It is rightly said that the more you travel, the more you learn. Travel has so much to teach, whether it relates to culture, architecture, heritage, traditions or food, and one constantly gets to explore a wide variety of things. And that is one reason why chefs nowadays are travelling more in order to lend as much variety as possible to their menus. That’s what Chef Akansha Dean experienced when she went to Singapore recently and tried Tian Tian Hainanese Chicken Rice, a local delicacy. She liked it so much that she introduced it to the menu of Imperfecto Shor Cafe. Hainanese Chicken, which is the national dish of Singapore, is a special culinary recipe that is a leftover from immigrants who came from China’s Hainan province.
Narrating the experience she had there, Dean says “It’s been a month since I got back from Singapore and of course I have been missing the street food a lot. And among that what I miss the most is the Hainanese Chicken Rice! Stalls serving Tian Tian Hainanese Chicken Rice at the Maxwell Hawker Centre in Chinatown attract the largest number of people with tourists especially making it a point to try it out. I loved the fact that it was warm, fluffy and aromatic at the same time. With the addition of chilli sauce, it makes for an amazing dish.”
Commenting on the history of the dish, she adds, “When the Hainanese left their innate villages on the sultry island of Hainan little did they know they would make a permanent gastronomic mark in Singapore. It is food fit for the gods. Interestingly, chicken rice in Hainan is not served with chilli sauce, and it’s this enthused addition that has made an ordinary dish extremely magical. And then the inevitable happened. I introduced it on my menu at Shor Cafe as dish of the month and hoped people would like it as much as I do!”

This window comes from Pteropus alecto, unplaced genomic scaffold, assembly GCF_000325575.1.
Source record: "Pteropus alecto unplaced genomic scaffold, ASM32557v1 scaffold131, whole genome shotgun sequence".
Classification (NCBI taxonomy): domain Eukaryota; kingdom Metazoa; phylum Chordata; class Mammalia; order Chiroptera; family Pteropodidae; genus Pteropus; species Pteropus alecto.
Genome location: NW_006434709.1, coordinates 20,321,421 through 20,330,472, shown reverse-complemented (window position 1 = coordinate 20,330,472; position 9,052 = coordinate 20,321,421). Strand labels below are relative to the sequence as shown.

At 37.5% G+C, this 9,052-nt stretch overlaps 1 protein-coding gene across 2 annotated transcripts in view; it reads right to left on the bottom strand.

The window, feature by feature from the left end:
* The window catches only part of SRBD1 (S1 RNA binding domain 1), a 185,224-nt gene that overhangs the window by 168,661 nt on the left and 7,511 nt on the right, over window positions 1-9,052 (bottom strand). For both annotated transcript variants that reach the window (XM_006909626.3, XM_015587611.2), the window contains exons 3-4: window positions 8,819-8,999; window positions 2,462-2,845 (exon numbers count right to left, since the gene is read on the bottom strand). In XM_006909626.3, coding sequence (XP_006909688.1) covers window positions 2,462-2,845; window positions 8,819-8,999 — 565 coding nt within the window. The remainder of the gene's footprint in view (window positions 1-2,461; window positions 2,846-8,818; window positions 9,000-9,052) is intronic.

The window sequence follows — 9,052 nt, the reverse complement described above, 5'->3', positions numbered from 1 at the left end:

Nevertheless, this is just one example. Restaurant India earlier wrote about Chef Abhishek Gupta’s attempt to give local dishes a global look and how his travels influence the dishes he curates. Gupta has travelled to around 15 odd countries and whether it is Italy or Japan, he has always tried to learn and gain experience from different culinary practices and has built up something new from the local ingredients available in the country. “Travelling for me is only to learn from various places and people, and then come back not to replicate something but to create something new, which is not only very Indian but is also accepted by a global diner,” he says. He is a member of Epic, a pop-up dining experience serving ‘experimental cuisine’ at Leela, where they have created more than 320+ innovative dishes.
“This restaurant is more about experimental cuisine, majorly working with a lot of Indian flavours. It is an integration of global experience with local flavours by using local ingredients,” Gupta says. Meanwhile, Together at 12th, an experiential fine dining restaurant, along with the famous Nadodi Restaurant of Malaysia, showcased their authentic nine-course meal to let diners experience a transformative gastronomic journey. Both the restaurants curated dishes which were an amalgamation of Indian and nomad South Indian cuisine. Nadodi Restaurant, which is well known for its ‘nomad South Indian cuisine’, uses flavours and ingredients that South Indians contributed to the region’s culinary diversity when they were settling in the Malay Peninsula and Singapore.